Chelsea are never too far away from Palpable Discord, and the fact that we’ve had a relatively turbulence-free 6-7 months despite the rather, to be generous, mixed results is a testament to the respect and love for Frank Lampard. It’s hard to think of any other former player, manager, divine being who could’ve pulled this off.
But things could get darker before the dawn yet. There’s unrest brewing, whether that be in the stands or in the squad. It certainly doesn’t take long for the media to start running with stories of “tension” and “conflict”, and some of Lampard’s decisions lately have made it even easier.
Chief among those is the dropping of Kepa Arrizabalaga, which was widely expected to happen, and then when it happened (after Lampard defended the goalkeeper in public), started to get played up as Lampard hurting Chelsea’s bottom line. In the game of media, sometimes you lose or you lose.
Lampard, for his part, insists that there is no issue at the club with his decision to drop the club’s record signing.
“I’m absolutely together with all the club and the board, because we all want the best and I’m paid to make decisions. So with form I have to consider the goalkeeper position.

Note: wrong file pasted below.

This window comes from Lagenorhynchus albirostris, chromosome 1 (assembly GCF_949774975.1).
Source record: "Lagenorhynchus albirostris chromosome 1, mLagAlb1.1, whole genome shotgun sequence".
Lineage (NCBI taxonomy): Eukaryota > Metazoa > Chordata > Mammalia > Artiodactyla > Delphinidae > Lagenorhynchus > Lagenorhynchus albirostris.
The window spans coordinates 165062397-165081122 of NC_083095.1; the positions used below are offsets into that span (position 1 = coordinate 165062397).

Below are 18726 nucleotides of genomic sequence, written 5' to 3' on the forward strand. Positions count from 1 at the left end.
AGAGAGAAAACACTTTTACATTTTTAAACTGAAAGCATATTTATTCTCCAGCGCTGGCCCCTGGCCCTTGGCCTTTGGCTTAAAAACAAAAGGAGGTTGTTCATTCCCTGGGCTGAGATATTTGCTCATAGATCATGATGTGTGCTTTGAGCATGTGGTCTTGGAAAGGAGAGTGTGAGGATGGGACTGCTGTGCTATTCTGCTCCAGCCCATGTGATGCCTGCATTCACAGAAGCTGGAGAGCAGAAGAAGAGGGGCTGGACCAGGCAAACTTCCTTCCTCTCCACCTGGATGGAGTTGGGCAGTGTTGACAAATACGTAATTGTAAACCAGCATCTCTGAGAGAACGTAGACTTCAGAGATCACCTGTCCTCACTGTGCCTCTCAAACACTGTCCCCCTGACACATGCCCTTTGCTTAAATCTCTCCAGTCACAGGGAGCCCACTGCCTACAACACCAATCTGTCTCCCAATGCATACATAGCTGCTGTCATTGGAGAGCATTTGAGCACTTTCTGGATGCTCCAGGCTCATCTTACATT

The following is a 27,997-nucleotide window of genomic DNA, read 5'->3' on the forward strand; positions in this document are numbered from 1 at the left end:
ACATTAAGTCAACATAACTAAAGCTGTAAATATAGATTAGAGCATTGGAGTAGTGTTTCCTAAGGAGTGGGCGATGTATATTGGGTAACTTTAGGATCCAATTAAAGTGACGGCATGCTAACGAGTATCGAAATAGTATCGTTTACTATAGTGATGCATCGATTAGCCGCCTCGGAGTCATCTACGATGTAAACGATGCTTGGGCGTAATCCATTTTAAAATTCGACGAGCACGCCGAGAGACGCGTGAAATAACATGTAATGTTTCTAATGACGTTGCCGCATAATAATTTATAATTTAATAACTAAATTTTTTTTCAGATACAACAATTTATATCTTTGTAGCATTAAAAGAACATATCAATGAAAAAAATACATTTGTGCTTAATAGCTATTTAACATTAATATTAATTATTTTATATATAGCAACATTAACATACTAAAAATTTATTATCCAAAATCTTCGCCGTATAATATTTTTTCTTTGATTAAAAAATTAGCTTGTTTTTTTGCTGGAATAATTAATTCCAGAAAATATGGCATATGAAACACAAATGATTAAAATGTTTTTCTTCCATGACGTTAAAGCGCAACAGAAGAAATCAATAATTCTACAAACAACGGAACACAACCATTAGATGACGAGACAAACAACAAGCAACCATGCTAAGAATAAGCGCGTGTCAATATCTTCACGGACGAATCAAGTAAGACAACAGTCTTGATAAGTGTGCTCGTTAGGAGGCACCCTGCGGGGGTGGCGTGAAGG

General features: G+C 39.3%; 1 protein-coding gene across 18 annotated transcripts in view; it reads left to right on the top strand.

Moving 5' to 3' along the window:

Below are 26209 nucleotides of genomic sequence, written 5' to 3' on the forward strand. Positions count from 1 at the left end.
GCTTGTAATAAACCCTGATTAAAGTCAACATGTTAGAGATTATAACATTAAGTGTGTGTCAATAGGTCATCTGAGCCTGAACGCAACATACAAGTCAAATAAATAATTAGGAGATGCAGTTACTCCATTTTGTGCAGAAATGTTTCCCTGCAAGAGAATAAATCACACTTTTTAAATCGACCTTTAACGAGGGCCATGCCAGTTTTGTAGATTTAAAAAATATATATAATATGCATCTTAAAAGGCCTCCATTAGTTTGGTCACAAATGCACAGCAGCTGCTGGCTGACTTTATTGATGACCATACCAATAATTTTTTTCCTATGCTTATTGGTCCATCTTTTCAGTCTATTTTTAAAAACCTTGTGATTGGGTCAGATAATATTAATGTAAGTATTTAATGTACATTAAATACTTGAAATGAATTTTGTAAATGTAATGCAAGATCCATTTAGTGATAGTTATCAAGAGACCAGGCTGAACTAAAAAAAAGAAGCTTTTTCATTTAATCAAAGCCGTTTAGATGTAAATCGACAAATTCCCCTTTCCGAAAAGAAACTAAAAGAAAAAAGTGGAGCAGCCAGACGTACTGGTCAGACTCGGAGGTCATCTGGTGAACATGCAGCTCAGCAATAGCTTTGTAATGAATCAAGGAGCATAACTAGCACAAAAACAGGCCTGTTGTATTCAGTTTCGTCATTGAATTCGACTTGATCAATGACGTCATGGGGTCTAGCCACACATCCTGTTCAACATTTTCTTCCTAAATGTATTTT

“Recently it’s just changed, but that’s nothing final. All Kepa needs to do is train and show a great attitude, as I demand from all the players. Things can obviously change but all I want is the best for the team.”
-Frank Lampard; source: Reuters
That said, Lampard’s decision to persist with Caballero in goal doesn’t really seem to have much benefit for us.
The veteran goalkeeper, the oldest player in the Premier League, hasn’t really proven to be an upgrade over Kepa — outside of maybe one save against Jamie Vardy — and there doesn’t seem to be any long-term benefit in continuing to start him. He’s given up goals and (not) made saves at the same rate as the younger player, if not worse, underlining the idea that the team’s problems in conceding goals are more complicated than just who starts between the sticks.
If the idea was to give Kepa a wake-up call, we’ve surely accomplished that already. And if the idea is to eventually get rid of Kepa, burying him on the bench will not do much good for his transfer prospects.
Every time squad selection questions come up, Lampard’s go-to answer is that they have to show their quality and attitude in training. But it’s hard to imagine that Kepa’s training levels have dropped so drastically in the last few weeks that he can no longer claim a spot ahead of Caballero — either he’s been terrible in training forever (so why was he starting before?) or that line is about as meaningless as many of Lampard’s critics imagine it to be.